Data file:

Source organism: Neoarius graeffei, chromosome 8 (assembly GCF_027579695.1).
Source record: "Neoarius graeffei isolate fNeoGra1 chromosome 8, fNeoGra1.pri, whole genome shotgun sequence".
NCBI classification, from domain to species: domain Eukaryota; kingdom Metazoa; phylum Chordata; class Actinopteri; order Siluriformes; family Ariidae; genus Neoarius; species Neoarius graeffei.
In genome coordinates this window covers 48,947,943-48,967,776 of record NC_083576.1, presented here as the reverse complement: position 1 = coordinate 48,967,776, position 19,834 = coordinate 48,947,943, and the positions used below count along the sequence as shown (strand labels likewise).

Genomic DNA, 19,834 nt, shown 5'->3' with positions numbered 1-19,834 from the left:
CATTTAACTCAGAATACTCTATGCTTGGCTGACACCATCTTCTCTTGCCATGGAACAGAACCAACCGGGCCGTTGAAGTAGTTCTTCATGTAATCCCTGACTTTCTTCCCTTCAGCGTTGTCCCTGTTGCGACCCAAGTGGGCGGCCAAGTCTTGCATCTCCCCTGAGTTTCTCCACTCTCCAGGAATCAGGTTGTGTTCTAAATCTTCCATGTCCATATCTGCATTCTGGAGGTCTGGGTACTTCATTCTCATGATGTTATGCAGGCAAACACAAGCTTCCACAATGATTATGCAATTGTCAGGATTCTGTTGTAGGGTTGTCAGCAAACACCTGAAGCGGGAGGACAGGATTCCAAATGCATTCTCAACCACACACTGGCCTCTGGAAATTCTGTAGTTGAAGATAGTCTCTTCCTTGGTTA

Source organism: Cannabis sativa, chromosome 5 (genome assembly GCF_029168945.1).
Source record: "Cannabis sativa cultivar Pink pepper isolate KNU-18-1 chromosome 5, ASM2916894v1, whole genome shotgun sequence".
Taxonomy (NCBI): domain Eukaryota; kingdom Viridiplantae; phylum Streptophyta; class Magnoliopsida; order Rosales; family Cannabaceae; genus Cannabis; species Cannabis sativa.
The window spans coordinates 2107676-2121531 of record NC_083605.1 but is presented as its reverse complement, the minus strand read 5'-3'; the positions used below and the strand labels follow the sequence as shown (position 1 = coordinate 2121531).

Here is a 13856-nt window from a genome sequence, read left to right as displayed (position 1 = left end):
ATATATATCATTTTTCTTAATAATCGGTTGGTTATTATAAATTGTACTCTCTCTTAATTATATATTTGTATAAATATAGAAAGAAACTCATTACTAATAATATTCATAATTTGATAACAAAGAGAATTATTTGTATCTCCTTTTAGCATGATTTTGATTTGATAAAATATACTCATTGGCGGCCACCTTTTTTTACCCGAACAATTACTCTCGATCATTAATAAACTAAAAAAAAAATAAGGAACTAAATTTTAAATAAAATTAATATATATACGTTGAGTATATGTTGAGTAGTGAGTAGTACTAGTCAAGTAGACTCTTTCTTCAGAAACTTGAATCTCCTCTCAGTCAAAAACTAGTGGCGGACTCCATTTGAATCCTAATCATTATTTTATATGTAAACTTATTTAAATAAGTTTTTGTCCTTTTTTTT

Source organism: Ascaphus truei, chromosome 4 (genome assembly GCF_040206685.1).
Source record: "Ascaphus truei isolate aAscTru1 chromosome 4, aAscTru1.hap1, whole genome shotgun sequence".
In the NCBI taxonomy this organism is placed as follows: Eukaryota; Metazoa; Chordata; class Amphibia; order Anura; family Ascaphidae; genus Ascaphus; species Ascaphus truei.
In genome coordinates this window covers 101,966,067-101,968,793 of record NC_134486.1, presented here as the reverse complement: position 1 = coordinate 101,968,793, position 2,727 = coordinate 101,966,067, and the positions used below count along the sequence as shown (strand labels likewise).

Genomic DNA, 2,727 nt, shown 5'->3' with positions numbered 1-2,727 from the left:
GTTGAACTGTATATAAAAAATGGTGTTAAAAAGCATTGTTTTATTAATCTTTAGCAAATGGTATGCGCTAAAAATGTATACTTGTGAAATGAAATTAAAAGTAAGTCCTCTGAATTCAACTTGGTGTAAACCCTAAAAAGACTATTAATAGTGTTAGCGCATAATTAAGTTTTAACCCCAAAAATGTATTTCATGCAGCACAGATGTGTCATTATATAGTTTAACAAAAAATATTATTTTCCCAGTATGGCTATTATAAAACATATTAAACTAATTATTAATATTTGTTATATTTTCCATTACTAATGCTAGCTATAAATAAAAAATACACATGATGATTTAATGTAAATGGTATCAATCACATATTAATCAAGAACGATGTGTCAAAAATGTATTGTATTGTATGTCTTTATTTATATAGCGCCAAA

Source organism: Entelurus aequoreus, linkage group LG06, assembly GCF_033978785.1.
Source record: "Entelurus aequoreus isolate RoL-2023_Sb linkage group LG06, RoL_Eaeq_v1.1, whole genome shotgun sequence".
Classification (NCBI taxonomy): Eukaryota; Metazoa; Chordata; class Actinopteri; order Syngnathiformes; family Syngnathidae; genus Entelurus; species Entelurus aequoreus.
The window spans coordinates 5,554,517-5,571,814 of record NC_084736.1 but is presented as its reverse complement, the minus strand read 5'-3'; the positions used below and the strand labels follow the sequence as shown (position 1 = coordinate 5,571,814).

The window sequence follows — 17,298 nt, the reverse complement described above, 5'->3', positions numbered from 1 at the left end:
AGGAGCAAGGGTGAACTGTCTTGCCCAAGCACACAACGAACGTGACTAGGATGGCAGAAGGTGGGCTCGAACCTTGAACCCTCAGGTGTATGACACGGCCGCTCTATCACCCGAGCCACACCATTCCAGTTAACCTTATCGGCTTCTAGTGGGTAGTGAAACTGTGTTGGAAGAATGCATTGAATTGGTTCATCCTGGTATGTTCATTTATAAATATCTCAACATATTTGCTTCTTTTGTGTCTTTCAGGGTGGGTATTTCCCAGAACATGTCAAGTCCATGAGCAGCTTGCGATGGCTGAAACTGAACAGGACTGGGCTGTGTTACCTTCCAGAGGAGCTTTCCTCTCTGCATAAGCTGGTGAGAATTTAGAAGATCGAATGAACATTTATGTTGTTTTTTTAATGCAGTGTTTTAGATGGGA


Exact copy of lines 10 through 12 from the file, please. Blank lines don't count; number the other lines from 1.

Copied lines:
The window spans coordinates 2107676-2121531 of record NC_083605.1 but is presented as its reverse complement, the minus strand read 5'-3'; the positions used below and the strand labels follow the sequence as shown (position 1 = coordinate 2121531).

Here is a 13856-nt window from a genome sequence, read left to right as displayed (position 1 = left end):
ATATATATCATTTTTCTTAATAATCGGTTGGTTATTATAAATTGTACTCTCTCTTAATTATATATTTGTATAAATATAGAAAGAAACTCATTACTAATAATATTCATAATTTGATAACAAAGAGAATTATTTGTATCTCCTTTTAGCATGATTTTGATTTGATAAAATATACTCATTGGCGGCCACCTTTTTTTACCCGAACAATTACTCTCGATCATTAATAAACTAAAAAAAAAATAAGGAACTAAATTTTAAATAAAATTAATATATATACGTTGAGTATATGTTGAGTAGTGAGTAGTACTAGTCAAGTAGACTCTTTCTTCAGAAACTTGAATCTCCTCTCAGTCAAAAACTAGTGGCGGACTCCATTTGAATCCTAATCATTATTTTATATGTAAACTTATTTAAATAAGTTTTTGTCCTTTTTTTT